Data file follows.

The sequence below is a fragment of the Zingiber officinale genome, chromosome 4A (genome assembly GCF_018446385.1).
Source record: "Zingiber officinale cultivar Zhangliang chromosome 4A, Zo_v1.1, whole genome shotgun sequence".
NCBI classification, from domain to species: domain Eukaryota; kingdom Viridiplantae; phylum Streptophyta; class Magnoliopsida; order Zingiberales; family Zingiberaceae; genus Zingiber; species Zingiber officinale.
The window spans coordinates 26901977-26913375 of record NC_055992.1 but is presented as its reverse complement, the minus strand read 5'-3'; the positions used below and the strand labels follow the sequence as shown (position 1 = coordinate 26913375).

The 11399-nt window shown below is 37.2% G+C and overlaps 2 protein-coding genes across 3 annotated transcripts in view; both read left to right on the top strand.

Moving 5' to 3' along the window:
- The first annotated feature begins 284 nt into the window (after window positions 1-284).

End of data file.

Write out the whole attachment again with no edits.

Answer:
The sequence below is a fragment of the Zingiber officinale genome, chromosome 4A (genome assembly GCF_018446385.1).
Source record: "Zingiber officinale cultivar Zhangliang chromosome 4A, Zo_v1.1, whole genome shotgun sequence".
NCBI classification, from domain to species: domain Eukaryota; kingdom Viridiplantae; phylum Streptophyta; class Magnoliopsida; order Zingiberales; family Zingiberaceae; genus Zingiber; species Zingiber officinale.
The window spans coordinates 26901977-26913375 of record NC_055992.1 but is presented as its reverse complement, the minus strand read 5'-3'; the positions used below and the strand labels follow the sequence as shown (position 1 = coordinate 26913375).

The 11399-nt window shown below is 37.2% G+C and overlaps 2 protein-coding genes across 3 annotated transcripts in view; both read left to right on the top strand.

Moving 5' to 3' along the window:
- The first annotated feature begins 284 nt into the window (after window positions 1-284).